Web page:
The blog of the Dominican student brothers at Blackfriars, Oxford.

Built on the four pillars of our Dominican life – preaching, prayer, study, and community – Godzdogz offers many resources for exploring the Catholic Faith today.
Read more.

17 March - Saint Patrick's Hope

Tuesday, March 17, 2009
Readings: Jeremiah 1:4-9; Psalm 116; Acts 13:46-49; Luke 10:1-12, 17-20

One of the regrettable features of the modern version of the celebration of St Patrick's Day is a complete divorce from its true meaning and foundation. It seems to have gone the way of many of our most beautiful Christian feasts such as Christmas and Easter and been reduced to merely a cultural celebration, an excuse to party. Just as Christmas and Easter can seem to have been reduced to Santa Claus and the Easter bunny, St Patrick's Day for many is solely about a day off work, a street parade, and a party. St Patrick himself has been reduced to the figure we find in the legends about him mostly, banishing snakes and having magic contests with ancient druids.

Yet from the Confession of St Patrick we can get some sense of the real man and what motivated him. Here was a man who had been torn from his family and all that he loved by Irish pirates and sold into slavery to work as a sheep herder on a cold, desolate mountain. Having escaped from bondage, he had every logical reason to hate the Irish and to immerse himself in the life of a Roman citizen. Yet the Christ he encountered and found his strength in on that lonely mountain had utterly transformed his heart with love. And one of the greatest acts of love for a Christian is the sharing of the hope we have in Christ with others. This is the voice Patrick heard and never forgot as he returned to the land of his former captivity to preach the hope of Christ.

"I give thanks to my God tirelessly who kept me faithful in the day of trial, so that I offer sacrifice to him confidently, the living sacrifice of my life to Christ, my Lord, who preserved me in all my troubles. I can say therefore, who am I, Lord, and what is my calling that you should co-operate with me with such divine power?" Today's second reading speaks of our call as Christians to be a "light for the nations". Jeremiah in the first reading was helped to overcome his doubts and fears about his call and was assured that the Lord would give him the words, the strength and protection to fulfill the extraordinary mission with which he had been entrusted. And in the Gospel we hear Christ sending out the seventy two to preach and rejoicing on their return. All of these people overcame fear and gave their lives completely to preaching the hope and joy of God which they had in their hearts and which would not stay silent. All of them found true joy and peace in giving their lives to the mission.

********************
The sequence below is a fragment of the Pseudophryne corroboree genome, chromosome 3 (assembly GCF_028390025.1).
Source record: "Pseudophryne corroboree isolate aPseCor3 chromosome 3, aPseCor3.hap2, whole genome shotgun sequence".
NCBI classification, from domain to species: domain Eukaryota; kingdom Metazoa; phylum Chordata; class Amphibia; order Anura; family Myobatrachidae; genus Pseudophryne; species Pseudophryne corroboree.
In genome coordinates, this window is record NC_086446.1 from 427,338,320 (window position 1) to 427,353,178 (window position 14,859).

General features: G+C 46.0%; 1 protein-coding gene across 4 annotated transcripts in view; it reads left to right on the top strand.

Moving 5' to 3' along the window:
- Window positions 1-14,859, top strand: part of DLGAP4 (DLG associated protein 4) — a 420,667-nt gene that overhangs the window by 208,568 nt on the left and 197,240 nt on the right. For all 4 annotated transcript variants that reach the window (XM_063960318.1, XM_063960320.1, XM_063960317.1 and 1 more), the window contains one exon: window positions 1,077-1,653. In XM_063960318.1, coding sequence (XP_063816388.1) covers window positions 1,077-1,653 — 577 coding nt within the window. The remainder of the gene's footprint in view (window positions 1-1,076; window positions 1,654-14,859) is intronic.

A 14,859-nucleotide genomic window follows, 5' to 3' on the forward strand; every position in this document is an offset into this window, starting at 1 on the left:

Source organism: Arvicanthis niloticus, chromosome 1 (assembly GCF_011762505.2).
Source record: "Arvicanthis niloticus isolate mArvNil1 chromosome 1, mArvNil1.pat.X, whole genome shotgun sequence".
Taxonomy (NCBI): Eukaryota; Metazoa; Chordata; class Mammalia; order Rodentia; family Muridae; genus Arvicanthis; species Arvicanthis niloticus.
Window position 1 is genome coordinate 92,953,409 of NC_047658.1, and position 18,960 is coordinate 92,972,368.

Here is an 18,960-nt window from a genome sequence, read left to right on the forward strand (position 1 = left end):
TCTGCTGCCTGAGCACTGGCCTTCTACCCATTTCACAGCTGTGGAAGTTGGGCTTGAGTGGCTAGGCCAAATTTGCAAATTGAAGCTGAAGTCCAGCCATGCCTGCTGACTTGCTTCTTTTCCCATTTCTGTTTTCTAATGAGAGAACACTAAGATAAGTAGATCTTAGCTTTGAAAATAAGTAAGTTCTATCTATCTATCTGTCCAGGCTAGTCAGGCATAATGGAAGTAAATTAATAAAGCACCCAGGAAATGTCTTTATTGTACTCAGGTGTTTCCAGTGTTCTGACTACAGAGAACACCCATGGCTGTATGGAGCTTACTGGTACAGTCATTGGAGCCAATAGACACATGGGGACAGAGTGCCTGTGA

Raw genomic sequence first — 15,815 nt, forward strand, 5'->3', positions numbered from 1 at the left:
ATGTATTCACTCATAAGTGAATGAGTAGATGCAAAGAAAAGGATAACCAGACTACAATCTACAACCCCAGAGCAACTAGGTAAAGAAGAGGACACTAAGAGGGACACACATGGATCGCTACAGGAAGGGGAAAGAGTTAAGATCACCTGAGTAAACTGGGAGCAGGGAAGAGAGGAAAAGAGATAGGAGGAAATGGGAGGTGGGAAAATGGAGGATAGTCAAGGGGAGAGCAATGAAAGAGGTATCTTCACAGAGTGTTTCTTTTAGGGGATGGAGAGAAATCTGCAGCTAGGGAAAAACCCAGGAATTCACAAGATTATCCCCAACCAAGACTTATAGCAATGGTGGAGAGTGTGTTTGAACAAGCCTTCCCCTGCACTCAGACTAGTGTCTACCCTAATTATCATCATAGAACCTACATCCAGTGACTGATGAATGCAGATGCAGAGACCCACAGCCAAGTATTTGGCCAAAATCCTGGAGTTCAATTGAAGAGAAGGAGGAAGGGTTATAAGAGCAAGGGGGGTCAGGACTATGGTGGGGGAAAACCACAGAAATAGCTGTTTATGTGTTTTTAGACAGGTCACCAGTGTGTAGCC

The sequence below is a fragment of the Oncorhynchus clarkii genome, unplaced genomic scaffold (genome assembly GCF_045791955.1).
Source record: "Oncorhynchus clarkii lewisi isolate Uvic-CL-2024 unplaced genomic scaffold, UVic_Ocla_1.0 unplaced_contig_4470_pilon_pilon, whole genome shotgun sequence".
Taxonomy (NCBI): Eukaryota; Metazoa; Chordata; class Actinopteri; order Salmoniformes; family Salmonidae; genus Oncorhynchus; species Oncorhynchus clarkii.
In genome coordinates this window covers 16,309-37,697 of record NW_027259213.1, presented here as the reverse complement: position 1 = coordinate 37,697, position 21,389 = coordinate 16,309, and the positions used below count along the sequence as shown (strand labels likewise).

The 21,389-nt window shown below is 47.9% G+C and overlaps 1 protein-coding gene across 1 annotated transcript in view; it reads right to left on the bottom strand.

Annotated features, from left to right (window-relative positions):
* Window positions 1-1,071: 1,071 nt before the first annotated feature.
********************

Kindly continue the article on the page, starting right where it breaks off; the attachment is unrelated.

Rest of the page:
Christ continues to call Christians to be missionaries for the faith. Christ still calls many men and women to the religious life to bear witness to him. Christ is still calling many men to be his priests. Beyond the fears and worries that can come with answering this call, there is the sure knowledge shown from the life of St Patrick and found in today's readings - if we follow the call of Christ, entrust our lives to him and cling to him as our hope and strength then we will find our true treasure and joy to the full, even in the midst of trial and difficulty.

David Barrins OP


Post has no comments.

Post a Comment

Captcha Image
Follow us
Meet the Student Brothers

Meet the Student Brothers



Featured Series

Featured Series

Recent posts


Liturgical index

All tags & authors


Upcoming events

View the full calendar